But Marx's analysis of the ontology of economic value, although brilliant, is rather incomplete, since he doesn't analyse the implications of use-value and utility (the sphere of consumption) and he doesn't analyse the forms of prices in much detail. Marx's analysis of the value-form is not incorrect, but incompete. One reason for that is simply the stage of development of capitalism itself. There were many market phenomena that Marx could not really envisage, such as the complete reorganisation of consumption according to the laws of money-making, and trillions of dollars of dolars of value which exists only if earnings are as predicted in the future.

  Had my life gone differently I would have been able to offer you a treatise on all this. Life happens to you while you make other plans. Maybe writing for OPE-L doesn't help much. If I get lucky there may be more time to write and study. It's a bit of a catch 22 - to get anywhere you have to publish good stuff, but to publish good stuff you need an opportunity to write it.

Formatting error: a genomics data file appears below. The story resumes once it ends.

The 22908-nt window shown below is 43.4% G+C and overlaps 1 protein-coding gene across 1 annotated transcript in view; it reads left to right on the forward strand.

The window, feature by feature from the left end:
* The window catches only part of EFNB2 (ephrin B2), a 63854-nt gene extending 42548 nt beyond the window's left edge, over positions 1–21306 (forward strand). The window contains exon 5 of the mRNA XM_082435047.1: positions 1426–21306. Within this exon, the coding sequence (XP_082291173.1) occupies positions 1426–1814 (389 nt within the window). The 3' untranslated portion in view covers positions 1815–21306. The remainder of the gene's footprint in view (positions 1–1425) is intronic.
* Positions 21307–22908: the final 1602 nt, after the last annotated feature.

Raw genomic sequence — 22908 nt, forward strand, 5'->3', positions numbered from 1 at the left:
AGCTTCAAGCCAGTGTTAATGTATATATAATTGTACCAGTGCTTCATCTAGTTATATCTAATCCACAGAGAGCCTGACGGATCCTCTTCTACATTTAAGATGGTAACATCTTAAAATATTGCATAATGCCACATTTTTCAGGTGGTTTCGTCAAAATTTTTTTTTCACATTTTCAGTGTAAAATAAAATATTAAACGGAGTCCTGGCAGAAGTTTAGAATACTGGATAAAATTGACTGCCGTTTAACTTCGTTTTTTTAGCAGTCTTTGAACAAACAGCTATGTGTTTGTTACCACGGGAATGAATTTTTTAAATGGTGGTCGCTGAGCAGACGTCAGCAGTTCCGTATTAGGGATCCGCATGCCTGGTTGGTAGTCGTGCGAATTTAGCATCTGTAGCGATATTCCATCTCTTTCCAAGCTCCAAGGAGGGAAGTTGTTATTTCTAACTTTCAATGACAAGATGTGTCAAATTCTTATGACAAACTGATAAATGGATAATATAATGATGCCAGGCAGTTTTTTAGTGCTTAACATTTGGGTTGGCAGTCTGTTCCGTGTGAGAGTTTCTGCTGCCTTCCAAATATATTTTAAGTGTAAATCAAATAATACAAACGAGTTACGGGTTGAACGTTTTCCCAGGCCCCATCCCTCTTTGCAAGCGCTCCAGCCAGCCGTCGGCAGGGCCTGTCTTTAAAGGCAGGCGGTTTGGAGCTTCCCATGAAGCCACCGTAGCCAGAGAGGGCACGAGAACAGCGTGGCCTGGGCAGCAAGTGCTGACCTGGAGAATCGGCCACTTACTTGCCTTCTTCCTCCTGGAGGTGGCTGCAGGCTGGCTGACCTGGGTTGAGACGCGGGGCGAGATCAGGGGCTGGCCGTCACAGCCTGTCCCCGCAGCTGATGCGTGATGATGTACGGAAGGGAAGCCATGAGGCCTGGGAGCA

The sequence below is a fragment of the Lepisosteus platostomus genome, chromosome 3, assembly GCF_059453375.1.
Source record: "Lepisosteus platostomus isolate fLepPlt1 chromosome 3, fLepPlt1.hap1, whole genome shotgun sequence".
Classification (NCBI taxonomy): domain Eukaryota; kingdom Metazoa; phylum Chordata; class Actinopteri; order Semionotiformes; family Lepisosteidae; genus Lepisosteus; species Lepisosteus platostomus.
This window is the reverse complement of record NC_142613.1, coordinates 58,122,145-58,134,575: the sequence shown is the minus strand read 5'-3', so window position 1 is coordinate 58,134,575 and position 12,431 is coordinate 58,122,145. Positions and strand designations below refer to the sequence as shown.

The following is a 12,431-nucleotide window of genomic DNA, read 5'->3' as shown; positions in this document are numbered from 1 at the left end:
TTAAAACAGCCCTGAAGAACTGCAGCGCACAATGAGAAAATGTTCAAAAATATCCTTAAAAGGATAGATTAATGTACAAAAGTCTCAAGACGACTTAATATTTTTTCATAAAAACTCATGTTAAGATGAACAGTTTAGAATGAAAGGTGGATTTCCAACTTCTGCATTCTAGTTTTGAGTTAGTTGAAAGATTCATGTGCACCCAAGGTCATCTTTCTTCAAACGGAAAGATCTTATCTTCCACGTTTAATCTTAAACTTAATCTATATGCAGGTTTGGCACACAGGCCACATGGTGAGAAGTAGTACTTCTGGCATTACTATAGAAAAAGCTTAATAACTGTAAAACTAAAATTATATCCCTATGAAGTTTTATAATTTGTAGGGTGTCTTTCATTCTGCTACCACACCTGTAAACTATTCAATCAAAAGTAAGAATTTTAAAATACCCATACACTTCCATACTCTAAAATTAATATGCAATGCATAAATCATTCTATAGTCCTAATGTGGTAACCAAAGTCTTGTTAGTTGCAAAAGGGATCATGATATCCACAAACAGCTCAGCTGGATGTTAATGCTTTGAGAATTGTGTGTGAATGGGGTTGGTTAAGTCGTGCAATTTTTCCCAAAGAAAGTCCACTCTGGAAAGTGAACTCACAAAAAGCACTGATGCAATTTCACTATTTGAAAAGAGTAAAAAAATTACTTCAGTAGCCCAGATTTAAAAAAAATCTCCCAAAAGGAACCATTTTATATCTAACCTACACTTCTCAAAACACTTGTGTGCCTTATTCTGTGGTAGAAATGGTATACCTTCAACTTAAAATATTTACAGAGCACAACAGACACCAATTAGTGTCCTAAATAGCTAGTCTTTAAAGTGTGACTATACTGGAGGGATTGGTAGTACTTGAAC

Michael Heinrich's research on one of Germany's great thinkers is very valuable, but I am myself less convinced now that the 70's generation of Marx scholarship got it right. Also, value relations in "actually existing capitalism" (the title of a book I planned to write) are quite different from Marx's time in many respects.